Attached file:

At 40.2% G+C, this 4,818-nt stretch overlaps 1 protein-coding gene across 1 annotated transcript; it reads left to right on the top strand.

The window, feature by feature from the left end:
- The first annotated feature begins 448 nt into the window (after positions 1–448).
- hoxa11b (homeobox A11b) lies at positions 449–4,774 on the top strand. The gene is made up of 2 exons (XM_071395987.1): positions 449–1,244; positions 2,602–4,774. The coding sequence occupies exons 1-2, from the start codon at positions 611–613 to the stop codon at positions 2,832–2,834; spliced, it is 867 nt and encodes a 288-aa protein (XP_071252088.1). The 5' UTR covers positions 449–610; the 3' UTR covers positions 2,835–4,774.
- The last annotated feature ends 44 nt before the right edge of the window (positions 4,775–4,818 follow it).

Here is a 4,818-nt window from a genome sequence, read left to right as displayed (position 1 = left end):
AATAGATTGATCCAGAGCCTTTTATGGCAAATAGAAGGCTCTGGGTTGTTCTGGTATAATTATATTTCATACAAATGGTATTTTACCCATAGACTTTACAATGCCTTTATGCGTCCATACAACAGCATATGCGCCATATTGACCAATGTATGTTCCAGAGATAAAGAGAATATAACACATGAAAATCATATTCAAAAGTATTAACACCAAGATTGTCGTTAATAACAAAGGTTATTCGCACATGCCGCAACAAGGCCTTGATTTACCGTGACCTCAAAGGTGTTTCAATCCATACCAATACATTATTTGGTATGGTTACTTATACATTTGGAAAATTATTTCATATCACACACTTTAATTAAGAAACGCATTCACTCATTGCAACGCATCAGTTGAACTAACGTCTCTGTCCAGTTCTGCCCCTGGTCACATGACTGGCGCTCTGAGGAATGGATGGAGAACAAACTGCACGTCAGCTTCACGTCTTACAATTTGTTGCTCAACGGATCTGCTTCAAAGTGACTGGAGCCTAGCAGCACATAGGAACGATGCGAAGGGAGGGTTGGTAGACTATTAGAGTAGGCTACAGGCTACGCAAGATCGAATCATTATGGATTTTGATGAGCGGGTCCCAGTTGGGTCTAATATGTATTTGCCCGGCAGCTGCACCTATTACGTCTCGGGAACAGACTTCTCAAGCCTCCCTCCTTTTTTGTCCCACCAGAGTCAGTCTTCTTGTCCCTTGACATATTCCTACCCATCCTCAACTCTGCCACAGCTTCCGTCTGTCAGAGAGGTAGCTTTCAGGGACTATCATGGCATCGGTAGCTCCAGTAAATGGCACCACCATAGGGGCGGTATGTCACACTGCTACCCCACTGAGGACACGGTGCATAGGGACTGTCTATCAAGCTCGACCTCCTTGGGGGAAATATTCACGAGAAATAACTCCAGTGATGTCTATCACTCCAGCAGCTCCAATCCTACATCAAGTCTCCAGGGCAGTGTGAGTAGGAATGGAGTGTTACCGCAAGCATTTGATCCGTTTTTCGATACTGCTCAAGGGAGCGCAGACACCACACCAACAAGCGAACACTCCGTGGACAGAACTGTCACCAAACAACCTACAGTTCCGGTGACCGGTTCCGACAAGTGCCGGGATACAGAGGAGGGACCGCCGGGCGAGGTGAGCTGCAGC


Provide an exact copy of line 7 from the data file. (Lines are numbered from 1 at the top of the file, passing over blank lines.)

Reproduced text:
AATAGATTGATCCAGAGCCTTTTATGGCAAATAGAAGGCTCTGGGTTGTTCTGGTATAATTATATTTCATACAAATGGTATTTTACCCATAGACTTTACAATGCCTTTATGCGTCCATACAACAGCATATGCGCCATATTGACCAATGTATGTTCCAGAGATAAAGAGAATATAACACATGAAAATCATATTCAAAAGTATTAACACCAAGATTGTCGTTAATAACAAAGGTTATTCGCACATGCCGCAACAAGGCCTTGATTTACCGTGACCTCAAAGGTGTTTCAATCCATACCAATACATTATTTGGTATGGTTACTTATACATTTGGAAAATTATTTCATATCACACACTTTAATTAAGAAACGCATTCACTCATTGCAACGCATCAGTTGAACTAACGTCTCTGTCCAGTTCTGCCCCTGGTCACATGACTGGCGCTCTGAGGAATGGATGGAGAACAAACTGCACGTCAGCTTCACGTCTTACAATTTGTTGCTCAACGGATCTGCTTCAAAGTGACTGGAGCCTAGCAGCACATAGGAACGATGCGAAGGGAGGGTTGGTAGACTATTAGAGTAGGCTACAGGCTACGCAAGATCGAATCATTATGGATTTTGATGAGCGGGTCCCAGTTGGGTCTAATATGTATTTGCCCGGCAGCTGCACCTATTACGTCTCGGGAACAGACTTCTCAAGCCTCCCTCCTTTTTTGTCCCACCAGAGTCAGTCTTCTTGTCCCTTGACATATTCCTACCCATCCTCAACTCTGCCACAGCTTCCGTCTGTCAGAGAGGTAGCTTTCAGGGACTATCATGGCATCGGTAGCTCCAGTAAATGGCACCACCATAGGGGCGGTATGTCACACTGCTACCCCACTGAGGACACGGTGCATAGGGACTGTCTATCAAGCTCGACCTCCTTGGGGGAAATATTCACGAGAAATAACTCCAGTGATGTCTATCACTCCAGCAGCTCCAATCCTACATCAAGTCTCCAGGGCAGTGTGAGTAGGAATGGAGTGTTACCGCAAGCATTTGATCCGTTTTTCGATACTGCTCAAGGGAGCGCAGACACCACACCAACAAGCGAACACTCCGTGGACAGAACTGTCACCAAACAACCTACAGTTCCGGTGACCGGTTCCGACAAGTGCCGGGATACAGAGGAGGGACCGCCGGGCGAGGTGAGCTGCAGC